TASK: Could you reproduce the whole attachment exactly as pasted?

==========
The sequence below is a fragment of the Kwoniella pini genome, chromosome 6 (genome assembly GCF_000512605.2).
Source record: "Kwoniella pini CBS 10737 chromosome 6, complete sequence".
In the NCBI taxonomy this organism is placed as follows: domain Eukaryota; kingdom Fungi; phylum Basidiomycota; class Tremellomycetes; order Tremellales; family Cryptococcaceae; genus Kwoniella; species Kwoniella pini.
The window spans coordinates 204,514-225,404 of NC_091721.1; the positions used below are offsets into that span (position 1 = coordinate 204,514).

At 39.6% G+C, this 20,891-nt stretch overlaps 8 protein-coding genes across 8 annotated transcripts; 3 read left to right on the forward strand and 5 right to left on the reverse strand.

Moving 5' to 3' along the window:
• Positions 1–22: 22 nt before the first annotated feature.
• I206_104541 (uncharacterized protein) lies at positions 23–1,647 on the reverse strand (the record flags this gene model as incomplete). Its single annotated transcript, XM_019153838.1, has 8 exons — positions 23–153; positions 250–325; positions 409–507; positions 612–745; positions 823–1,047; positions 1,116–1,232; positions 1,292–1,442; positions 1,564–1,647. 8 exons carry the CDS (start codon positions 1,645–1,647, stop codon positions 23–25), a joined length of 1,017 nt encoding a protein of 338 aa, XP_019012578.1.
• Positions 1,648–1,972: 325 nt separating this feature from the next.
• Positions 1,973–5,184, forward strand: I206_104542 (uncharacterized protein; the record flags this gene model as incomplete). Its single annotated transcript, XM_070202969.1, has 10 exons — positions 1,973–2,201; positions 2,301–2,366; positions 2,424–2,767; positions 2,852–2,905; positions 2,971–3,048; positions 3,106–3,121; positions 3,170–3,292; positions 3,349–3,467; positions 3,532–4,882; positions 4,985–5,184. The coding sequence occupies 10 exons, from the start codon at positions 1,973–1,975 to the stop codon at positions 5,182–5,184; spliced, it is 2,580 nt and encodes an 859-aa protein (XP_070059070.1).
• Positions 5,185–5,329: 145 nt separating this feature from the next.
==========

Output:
The sequence below is a fragment of the Kwoniella pini genome, chromosome 6 (genome assembly GCF_000512605.2).
Source record: "Kwoniella pini CBS 10737 chromosome 6, complete sequence".
In the NCBI taxonomy this organism is placed as follows: domain Eukaryota; kingdom Fungi; phylum Basidiomycota; class Tremellomycetes; order Tremellales; family Cryptococcaceae; genus Kwoniella; species Kwoniella pini.
The window spans coordinates 204,514-225,404 of NC_091721.1; the positions used below are offsets into that span (position 1 = coordinate 204,514).

At 39.6% G+C, this 20,891-nt stretch overlaps 8 protein-coding genes across 8 annotated transcripts; 3 read left to right on the forward strand and 5 right to left on the reverse strand.

Moving 5' to 3' along the window:
• Positions 1–22: 22 nt before the first annotated feature.
• I206_104541 (uncharacterized protein) lies at positions 23–1,647 on the reverse strand (the record flags this gene model as incomplete). Its single annotated transcript, XM_019153838.1, has 8 exons — positions 23–153; positions 250–325; positions 409–507; positions 612–745; positions 823–1,047; positions 1,116–1,232; positions 1,292–1,442; positions 1,564–1,647. 8 exons carry the CDS (start codon positions 1,645–1,647, stop codon positions 23–25), a joined length of 1,017 nt encoding a protein of 338 aa, XP_019012578.1.
• Positions 1,648–1,972: 325 nt separating this feature from the next.
• Positions 1,973–5,184, forward strand: I206_104542 (uncharacterized protein; the record flags this gene model as incomplete). Its single annotated transcript, XM_070202969.1, has 10 exons — positions 1,973–2,201; positions 2,301–2,366; positions 2,424–2,767; positions 2,852–2,905; positions 2,971–3,048; positions 3,106–3,121; positions 3,170–3,292; positions 3,349–3,467; positions 3,532–4,882; positions 4,985–5,184. The coding sequence occupies 10 exons, from the start codon at positions 1,973–1,975 to the stop codon at positions 5,182–5,184; spliced, it is 2,580 nt and encodes an 859-aa protein (XP_070059070.1).
• Positions 5,185–5,329: 145 nt separating this feature from the next.